By David Brand
Three young people from Queens participated in Tuesday’s Civilian Complaint Review Board Youth Summit on New York City policing, an initiative to uplift the voices of young people in the conversation about over-policing and community relations. The CCRB is an independent agency that investigates and mediates complaints against NYPD officers.
The “Speak Up, Speak Out” forum attracted students from around the city, including Winnie Shen from Flushing, Jagger Helfand from Astoria and Christopher Mitchell from Cambria Heights.
Shen, 22, is a community organizer apprentice at the housing rights organization Housing Conservation Coordinators in Hell’s Kitchen. She also works with the Chinese Feminist Collective.
She said she was motivated to apply for the CCRB Youth Advisory Council after observing the experience of a family member who was arrested in Upstate New York.
“Going through the process, I was amazed by how inhumane it was,” Shen said. “This was one way I could take action.”
She said her family member was able to post bail, which spared them from a lengthy pretrial jail stint. But that is not the experience for many low-income New Yorkers who remain on Rikers Island or in other city jails simply because they cannot afford bail, she said.
Shen said she is particularly interested in the rights of sex workers in Flushing who are arrested for crimes related to prostitution.
“Police are going after the workers instead of the customers or the employers,” she said.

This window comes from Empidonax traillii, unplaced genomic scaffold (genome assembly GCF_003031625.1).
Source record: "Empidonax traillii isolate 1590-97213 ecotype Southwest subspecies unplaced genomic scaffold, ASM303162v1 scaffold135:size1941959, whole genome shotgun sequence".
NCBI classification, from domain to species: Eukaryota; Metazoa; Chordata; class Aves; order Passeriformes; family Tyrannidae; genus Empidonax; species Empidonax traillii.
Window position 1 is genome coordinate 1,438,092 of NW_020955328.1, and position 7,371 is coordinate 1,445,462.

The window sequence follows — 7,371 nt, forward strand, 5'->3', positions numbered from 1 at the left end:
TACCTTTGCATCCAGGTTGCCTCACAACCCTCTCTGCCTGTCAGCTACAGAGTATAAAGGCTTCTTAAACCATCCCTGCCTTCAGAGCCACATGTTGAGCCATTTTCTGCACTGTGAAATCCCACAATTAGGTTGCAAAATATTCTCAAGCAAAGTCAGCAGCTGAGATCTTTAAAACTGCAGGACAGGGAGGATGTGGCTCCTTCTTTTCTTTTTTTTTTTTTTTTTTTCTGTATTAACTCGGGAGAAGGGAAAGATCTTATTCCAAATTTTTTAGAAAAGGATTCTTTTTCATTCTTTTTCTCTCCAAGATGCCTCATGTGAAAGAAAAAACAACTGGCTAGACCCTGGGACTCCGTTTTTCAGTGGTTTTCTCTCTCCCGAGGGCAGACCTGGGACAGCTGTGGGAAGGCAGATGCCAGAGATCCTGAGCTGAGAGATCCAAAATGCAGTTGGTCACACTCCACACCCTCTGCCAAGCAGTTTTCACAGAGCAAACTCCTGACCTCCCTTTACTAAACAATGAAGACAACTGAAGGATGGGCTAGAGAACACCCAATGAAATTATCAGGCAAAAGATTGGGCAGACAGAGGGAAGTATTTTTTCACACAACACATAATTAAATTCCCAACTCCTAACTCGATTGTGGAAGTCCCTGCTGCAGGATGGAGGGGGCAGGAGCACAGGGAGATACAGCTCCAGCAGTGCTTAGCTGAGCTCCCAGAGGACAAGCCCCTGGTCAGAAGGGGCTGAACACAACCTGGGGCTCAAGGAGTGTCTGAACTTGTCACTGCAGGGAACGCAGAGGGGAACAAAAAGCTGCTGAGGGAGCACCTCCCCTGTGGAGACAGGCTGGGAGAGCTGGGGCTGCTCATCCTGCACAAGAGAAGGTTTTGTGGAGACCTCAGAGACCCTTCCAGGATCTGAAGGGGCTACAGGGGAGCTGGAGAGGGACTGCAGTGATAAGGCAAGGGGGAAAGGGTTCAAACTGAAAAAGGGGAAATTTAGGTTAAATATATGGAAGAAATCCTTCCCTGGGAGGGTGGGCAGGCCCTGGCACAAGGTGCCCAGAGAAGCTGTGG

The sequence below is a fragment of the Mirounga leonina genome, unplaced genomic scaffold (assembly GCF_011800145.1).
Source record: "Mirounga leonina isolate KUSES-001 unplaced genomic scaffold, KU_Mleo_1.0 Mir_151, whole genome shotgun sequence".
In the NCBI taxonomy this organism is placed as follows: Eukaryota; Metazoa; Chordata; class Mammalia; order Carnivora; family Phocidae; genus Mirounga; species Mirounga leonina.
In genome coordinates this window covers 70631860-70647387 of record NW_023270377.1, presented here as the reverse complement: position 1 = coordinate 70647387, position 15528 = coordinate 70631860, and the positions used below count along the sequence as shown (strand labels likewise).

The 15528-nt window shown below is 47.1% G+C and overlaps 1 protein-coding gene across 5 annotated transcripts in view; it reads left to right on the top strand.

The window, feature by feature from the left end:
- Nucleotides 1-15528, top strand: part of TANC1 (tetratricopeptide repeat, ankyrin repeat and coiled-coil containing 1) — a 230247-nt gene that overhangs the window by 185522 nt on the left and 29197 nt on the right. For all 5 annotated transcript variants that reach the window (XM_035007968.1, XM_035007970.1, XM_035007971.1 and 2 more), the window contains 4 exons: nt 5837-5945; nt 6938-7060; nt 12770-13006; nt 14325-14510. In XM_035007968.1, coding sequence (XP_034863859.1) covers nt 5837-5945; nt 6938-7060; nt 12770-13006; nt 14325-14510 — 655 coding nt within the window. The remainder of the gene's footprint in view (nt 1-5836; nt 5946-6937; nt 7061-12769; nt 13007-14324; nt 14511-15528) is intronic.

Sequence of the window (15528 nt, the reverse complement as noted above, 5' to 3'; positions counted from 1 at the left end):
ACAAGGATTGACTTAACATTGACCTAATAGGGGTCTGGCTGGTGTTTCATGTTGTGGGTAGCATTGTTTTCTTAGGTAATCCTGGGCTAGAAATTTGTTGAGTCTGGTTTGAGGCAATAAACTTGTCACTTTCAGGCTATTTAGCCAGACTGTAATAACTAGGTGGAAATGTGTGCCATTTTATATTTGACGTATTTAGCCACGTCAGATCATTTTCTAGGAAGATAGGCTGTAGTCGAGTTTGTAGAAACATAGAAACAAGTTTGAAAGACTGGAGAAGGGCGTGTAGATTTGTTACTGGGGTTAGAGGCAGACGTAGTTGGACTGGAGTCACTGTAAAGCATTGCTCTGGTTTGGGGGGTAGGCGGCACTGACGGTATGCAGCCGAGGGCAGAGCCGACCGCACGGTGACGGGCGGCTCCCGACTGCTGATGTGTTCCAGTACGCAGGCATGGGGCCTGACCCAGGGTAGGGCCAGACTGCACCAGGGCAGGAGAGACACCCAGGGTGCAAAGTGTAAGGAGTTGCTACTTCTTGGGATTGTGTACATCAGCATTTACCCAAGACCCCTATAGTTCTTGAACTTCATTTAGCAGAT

Helfand, 15, is a sophomore at Bard High School Early College and a member of the school’s debate team, student government and newspaper.
“I’ve always been really interested in social justice,” Helfand said. “It’s rare that youth are asked to talk about this and I want to make a difference.”
Helfand said many of her peers of color feel uncomfortable around the police because of negative interactions and experiences, such as stop-and-frisk encounters. She said she wants to improve community-police relations and amplify the voices of young people.
“It’s walking down the street, seeing police and not feeling safe,” Helfand said. “Police are supposed to make you feel safe.”
Mitchell, 12, is an accomplished gymnast and violinist who plans to pursue a legal career.
“Listening to different perspectives of other young people has led me to a deeper understanding of the role that the youth play in the well-being of New York City,” Mitchell said. “The success of the Youth Summit has taken us a step closer to forming a stronger bond with those that are trusted to enforce the laws of this great city. It’s an honor to stand beside young people that are hungry for change! I look forward to continued work with the YAC as we use what we learned to help improve our city.”